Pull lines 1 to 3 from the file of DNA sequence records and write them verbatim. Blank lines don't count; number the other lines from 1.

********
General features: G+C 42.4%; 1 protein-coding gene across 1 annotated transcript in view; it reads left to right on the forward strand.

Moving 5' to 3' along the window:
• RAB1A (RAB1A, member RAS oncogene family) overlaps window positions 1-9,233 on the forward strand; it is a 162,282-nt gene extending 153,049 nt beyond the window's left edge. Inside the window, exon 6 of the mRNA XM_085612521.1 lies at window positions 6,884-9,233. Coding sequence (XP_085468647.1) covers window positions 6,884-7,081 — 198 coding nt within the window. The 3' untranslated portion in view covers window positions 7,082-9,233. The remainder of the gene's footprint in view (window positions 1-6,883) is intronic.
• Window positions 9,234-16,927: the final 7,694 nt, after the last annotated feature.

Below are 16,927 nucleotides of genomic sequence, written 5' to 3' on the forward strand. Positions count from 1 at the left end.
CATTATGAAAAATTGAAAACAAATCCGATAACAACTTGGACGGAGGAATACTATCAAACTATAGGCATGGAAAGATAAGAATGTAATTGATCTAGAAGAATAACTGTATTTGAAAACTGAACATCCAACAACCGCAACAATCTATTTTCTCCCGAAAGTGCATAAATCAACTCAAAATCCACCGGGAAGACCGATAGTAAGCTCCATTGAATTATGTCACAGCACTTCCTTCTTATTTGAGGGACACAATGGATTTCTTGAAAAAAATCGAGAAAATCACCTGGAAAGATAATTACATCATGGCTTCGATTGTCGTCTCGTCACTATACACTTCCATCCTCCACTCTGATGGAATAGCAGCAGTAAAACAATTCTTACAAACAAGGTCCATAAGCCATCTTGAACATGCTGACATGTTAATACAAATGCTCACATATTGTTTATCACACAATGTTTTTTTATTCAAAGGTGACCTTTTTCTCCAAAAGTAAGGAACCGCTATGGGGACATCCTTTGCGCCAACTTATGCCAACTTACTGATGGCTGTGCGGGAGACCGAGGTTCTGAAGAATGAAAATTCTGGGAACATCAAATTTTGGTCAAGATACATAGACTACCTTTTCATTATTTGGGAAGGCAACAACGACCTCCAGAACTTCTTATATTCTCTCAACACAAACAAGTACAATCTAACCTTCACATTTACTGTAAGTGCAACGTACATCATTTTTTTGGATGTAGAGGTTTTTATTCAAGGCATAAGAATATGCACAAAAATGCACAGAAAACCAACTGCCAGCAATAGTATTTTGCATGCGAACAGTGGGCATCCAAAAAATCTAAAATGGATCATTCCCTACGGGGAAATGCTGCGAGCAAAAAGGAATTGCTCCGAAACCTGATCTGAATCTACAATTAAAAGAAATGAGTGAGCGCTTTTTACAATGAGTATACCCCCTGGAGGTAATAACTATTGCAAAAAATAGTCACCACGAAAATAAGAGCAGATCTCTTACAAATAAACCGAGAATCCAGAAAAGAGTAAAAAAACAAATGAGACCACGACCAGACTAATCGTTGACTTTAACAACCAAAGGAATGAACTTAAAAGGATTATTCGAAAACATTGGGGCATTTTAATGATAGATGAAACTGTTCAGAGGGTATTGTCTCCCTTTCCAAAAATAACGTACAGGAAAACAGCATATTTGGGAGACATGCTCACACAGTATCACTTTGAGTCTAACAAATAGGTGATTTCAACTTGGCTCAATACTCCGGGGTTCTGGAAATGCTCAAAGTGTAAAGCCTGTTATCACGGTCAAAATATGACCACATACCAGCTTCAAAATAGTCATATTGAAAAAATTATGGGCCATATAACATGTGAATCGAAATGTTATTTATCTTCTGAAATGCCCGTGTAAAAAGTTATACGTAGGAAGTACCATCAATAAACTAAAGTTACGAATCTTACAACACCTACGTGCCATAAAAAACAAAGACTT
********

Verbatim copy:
General features: G+C 42.4%; 1 protein-coding gene across 1 annotated transcript in view; it reads left to right on the forward strand.

Moving 5' to 3' along the window:
• RAB1A (RAB1A, member RAS oncogene family) overlaps window positions 1-9,233 on the forward strand; it is a 162,282-nt gene extending 153,049 nt beyond the window's left edge. Inside the window, exon 6 of the mRNA XM_085612521.1 lies at window positions 6,884-9,233. Coding sequence (XP_085468647.1) covers window positions 6,884-7,081 — 198 coding nt within the window. The 3' untranslated portion in view covers window positions 7,082-9,233. The remainder of the gene's footprint in view (window positions 1-6,883) is intronic.